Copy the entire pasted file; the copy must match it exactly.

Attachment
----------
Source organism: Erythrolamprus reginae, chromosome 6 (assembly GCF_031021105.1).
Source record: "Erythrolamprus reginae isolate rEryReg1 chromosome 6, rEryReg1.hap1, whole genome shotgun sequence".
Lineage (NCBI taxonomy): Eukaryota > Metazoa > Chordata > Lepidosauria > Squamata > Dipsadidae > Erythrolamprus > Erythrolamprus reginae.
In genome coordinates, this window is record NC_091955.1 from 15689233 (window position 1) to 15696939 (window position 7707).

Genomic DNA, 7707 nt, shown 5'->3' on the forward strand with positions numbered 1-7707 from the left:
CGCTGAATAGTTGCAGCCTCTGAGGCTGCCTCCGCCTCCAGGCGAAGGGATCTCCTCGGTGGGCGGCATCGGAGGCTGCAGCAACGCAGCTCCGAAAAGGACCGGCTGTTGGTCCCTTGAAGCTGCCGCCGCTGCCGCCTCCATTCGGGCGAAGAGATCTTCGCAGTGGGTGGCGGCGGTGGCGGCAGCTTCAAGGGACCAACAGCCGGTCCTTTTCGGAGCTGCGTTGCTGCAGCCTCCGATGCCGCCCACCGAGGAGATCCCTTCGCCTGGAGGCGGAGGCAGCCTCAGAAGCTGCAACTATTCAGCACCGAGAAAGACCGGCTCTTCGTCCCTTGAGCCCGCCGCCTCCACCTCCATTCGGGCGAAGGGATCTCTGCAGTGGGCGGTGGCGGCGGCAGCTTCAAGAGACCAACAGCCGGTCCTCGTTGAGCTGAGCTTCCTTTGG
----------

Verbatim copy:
Source organism: Erythrolamprus reginae, chromosome 6 (assembly GCF_031021105.1).
Source record: "Erythrolamprus reginae isolate rEryReg1 chromosome 6, rEryReg1.hap1, whole genome shotgun sequence".
Lineage (NCBI taxonomy): Eukaryota > Metazoa > Chordata > Lepidosauria > Squamata > Dipsadidae > Erythrolamprus > Erythrolamprus reginae.
In genome coordinates, this window is record NC_091955.1 from 15689233 (window position 1) to 15696939 (window position 7707).

Genomic DNA, 7707 nt, shown 5'->3' on the forward strand with positions numbered 1-7707 from the left:
CGCTGAATAGTTGCAGCCTCTGAGGCTGCCTCCGCCTCCAGGCGAAGGGATCTCCTCGGTGGGCGGCATCGGAGGCTGCAGCAACGCAGCTCCGAAAAGGACCGGCTGTTGGTCCCTTGAAGCTGCCGCCGCTGCCGCCTCCATTCGGGCGAAGAGATCTTCGCAGTGGGTGGCGGCGGTGGCGGCAGCTTCAAGGGACCAACAGCCGGTCCTTTTCGGAGCTGCGTTGCTGCAGCCTCCGATGCCGCCCACCGAGGAGATCCCTTCGCCTGGAGGCGGAGGCAGCCTCAGAAGCTGCAACTATTCAGCACCGAGAAAGACCGGCTCTTCGTCCCTTGAGCCCGCCGCCTCCACCTCCATTCGGGCGAAGGGATCTCTGCAGTGGGCGGTGGCGGCGGCAGCTTCAAGAGACCAACAGCCGGTCCTCGTTGAGCTGAGCTTCCTTTGG